Day 10: It Takes a Village

Richmond Blog Post Photo

Bruce Beyaert does not take “no” for an answer.  Bruce Beyaert is persistent.  Bruce Beyaert is Mr. Bay Trail in Richmond.  Bruce founded TRAC, Trails for Richmond Action Committee, in 1999 when only twelve miles of Bay Trail existed in Richmond.  Today, as a result of Bruce and his organization’s efforts, Richmond boasts thirty-one miles of Bay Trail and they are not done yet.   Bruce is a recipient of the Bay Area 2010 Cox Conserves Hero award and the Bob Walker Bay Area Open Space Award from the Bay Area Open Space Council.  He is also a Director for ABAG’s Bay Trail Project, a member of the Advisory Committee to EBRPD’s Board of Directors and served nine years on the Board of Directors of Save the Bay and was Chevron’s Manager of Environmental Planning worldwide.

What I am trying to get across here is that we were in very good hands out there today.  By “we” I mean fellow Bay Trail trekkers, Anne Ronquillo, Neil Vongseni and John Conroy who came out and joined me for the full ten miles between Point Pinole and Point Richmond.  With our guide leading the way we were treated to an inside track on the Bay Trail between Point Pinole and the Richmond Parkway which is not yet complete.  This was truly special since none of us could have pulled this off without our guide and, in the process, we became the first to travel the entire Bay Trail section from Point Pinole to Point Richmond.

Not only was he our guide, he was also our resident historian and stopped many times along the way to explain how the trail here came to existence with multiple entities and individuals stepping up and, as he put it, “doing the right thing”.  As a result, the residents of Richmond now have access to a shoreline in their community that was previously inaccessible.  This is especially true in the case of the Wildcat Marsh and Landfill Loop Trail where cooperation from the West County Landfill and the neighboring Treatment Plan was necessary to complete these sections.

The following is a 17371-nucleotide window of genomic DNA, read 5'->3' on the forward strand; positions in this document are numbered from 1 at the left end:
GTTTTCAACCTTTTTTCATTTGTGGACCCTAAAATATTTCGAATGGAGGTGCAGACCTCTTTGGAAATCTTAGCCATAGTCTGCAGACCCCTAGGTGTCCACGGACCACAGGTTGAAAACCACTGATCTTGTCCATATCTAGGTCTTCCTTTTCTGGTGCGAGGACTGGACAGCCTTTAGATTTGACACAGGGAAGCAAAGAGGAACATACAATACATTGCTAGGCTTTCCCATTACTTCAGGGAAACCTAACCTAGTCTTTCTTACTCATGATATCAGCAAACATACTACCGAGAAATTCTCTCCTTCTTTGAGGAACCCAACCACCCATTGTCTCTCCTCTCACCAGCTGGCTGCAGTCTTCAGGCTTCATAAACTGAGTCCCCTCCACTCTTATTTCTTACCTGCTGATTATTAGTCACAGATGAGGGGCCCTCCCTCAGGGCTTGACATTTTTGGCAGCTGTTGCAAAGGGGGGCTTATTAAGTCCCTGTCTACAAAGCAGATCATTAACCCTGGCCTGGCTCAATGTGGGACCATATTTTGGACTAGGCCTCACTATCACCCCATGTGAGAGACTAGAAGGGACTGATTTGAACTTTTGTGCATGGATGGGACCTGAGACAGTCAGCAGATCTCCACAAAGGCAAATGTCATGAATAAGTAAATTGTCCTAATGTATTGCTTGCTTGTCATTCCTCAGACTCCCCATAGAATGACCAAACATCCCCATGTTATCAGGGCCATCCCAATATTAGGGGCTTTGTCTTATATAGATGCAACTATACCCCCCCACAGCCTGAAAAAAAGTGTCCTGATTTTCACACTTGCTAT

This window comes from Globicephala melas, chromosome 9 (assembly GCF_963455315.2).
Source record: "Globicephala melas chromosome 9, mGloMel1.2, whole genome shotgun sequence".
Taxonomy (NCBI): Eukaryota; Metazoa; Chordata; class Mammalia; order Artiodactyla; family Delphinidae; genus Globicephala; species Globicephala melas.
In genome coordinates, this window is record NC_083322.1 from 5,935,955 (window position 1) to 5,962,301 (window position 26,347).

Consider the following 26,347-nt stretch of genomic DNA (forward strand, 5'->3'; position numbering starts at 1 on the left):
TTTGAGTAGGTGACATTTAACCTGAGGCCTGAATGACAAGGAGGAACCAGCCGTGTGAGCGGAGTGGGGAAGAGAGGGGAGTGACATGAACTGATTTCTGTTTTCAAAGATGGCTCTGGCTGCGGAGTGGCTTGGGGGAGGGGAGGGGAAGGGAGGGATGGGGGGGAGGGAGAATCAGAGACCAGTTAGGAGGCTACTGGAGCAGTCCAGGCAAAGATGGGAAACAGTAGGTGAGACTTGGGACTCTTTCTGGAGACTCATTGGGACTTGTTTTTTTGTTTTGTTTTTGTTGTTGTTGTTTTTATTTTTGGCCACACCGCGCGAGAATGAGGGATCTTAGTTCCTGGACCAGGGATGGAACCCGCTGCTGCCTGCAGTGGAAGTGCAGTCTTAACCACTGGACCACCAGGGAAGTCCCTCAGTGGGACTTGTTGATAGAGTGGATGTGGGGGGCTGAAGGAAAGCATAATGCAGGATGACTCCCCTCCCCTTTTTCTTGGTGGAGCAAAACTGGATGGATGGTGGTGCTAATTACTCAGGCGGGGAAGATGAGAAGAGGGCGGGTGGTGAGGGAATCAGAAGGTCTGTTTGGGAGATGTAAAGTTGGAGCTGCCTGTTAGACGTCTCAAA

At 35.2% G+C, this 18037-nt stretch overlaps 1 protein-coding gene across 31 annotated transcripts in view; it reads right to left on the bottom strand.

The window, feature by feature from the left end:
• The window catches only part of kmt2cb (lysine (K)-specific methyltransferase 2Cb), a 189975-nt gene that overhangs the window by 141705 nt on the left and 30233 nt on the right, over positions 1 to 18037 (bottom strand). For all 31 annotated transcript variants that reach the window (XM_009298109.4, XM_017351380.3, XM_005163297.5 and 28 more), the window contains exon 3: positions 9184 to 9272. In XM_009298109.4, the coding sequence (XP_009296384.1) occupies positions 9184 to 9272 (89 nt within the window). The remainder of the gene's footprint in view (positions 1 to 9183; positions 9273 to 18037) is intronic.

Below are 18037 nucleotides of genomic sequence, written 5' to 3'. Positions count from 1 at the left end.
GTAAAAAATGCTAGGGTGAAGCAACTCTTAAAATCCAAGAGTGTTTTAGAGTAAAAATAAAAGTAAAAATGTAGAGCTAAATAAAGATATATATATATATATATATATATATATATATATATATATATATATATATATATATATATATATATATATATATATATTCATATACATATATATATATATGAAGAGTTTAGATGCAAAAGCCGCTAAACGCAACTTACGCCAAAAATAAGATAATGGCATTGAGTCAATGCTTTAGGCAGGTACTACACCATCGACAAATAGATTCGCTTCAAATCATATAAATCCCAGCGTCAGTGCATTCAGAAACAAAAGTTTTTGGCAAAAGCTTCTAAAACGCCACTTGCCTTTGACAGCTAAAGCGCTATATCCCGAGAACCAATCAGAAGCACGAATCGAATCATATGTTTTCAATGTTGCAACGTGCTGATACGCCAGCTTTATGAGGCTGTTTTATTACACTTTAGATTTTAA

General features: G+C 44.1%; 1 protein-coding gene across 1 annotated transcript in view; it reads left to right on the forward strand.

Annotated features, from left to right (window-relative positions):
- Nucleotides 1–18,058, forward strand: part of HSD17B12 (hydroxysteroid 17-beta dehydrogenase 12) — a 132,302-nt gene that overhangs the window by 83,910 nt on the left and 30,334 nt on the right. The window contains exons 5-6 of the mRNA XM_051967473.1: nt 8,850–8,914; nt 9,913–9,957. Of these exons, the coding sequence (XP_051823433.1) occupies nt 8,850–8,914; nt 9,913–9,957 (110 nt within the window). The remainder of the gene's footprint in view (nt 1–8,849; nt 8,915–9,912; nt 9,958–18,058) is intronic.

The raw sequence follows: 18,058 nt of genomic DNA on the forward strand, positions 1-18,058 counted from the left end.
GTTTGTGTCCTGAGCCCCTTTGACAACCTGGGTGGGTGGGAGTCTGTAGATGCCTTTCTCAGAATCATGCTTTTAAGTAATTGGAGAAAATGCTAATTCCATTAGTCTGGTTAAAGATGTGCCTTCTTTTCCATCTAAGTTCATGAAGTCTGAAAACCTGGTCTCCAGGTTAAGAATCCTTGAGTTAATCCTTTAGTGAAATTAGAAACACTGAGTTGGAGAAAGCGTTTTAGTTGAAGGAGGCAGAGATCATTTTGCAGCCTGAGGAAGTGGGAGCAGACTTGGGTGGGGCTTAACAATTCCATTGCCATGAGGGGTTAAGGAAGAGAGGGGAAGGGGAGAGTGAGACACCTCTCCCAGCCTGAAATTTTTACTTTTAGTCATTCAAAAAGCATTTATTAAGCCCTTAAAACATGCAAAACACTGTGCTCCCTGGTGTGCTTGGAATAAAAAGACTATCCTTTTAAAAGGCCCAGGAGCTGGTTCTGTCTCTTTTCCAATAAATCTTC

The image above was captured along a section of planned Bay Trail that Bruce guided us through and, to me, symbolizes how our parks and open spaces draw all types of people from vastly different backgrounds to their trails, beaches and mountains.  Tomorrow I have the pleasure of Bruce’s guidance once again as we finish our trek through Richmond, this time starting at The Plunge in point Richmond and finishing at Point Isabel, roughly ten miles of Bay Trail later.  On that note I am going to wrap up and try to get in more than six hours of sleep which will be a first for me since I began my odyssey!   But not before once again, thanking Bruce, Anne, Niel and John for joining me today.

To learn more about TRAC and see how you can organize a similar effort in your area, please visit

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